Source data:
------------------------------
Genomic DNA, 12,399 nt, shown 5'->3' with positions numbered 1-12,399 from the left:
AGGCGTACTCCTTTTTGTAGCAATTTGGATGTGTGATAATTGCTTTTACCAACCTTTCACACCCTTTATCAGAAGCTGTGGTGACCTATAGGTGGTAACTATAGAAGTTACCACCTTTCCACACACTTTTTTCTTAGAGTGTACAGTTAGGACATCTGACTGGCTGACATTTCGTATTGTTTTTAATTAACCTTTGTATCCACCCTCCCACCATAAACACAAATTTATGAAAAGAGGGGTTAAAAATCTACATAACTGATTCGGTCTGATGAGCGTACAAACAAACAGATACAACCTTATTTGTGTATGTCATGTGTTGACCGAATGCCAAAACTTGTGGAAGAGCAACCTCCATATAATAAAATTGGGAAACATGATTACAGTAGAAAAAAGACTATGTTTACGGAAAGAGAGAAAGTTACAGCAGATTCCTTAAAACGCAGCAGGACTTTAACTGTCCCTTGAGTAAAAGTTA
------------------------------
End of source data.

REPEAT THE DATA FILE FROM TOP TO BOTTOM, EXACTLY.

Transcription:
Genomic DNA, 12,399 nt, shown 5'->3' with positions numbered 1-12,399 from the left:
AGGCGTACTCCTTTTTGTAGCAATTTGGATGTGTGATAATTGCTTTTACCAACCTTTCACACCCTTTATCAGAAGCTGTGGTGACCTATAGGTGGTAACTATAGAAGTTACCACCTTTCCACACACTTTTTTCTTAGAGTGTACAGTTAGGACATCTGACTGGCTGACATTTCGTATTGTTTTTAATTAACCTTTGTATCCACCCTCCCACCATAAACACAAATTTATGAAAAGAGGGGTTAAAAATCTACATAACTGATTCGGTCTGATGAGCGTACAAACAAACAGATACAACCTTATTTGTGTATGTCATGTGTTGACCGAATGCCAAAACTTGTGGAAGAGCAACCTCCATATAATAAAATTGGGAAACATGATTACAGTAGAAAAAAGACTATGTTTACGGAAAGAGAGAAAGTTACAGCAGATTCCTTAAAACGCAGCAGGACTTTAACTGTCCCTTGAGTAAAAGTTA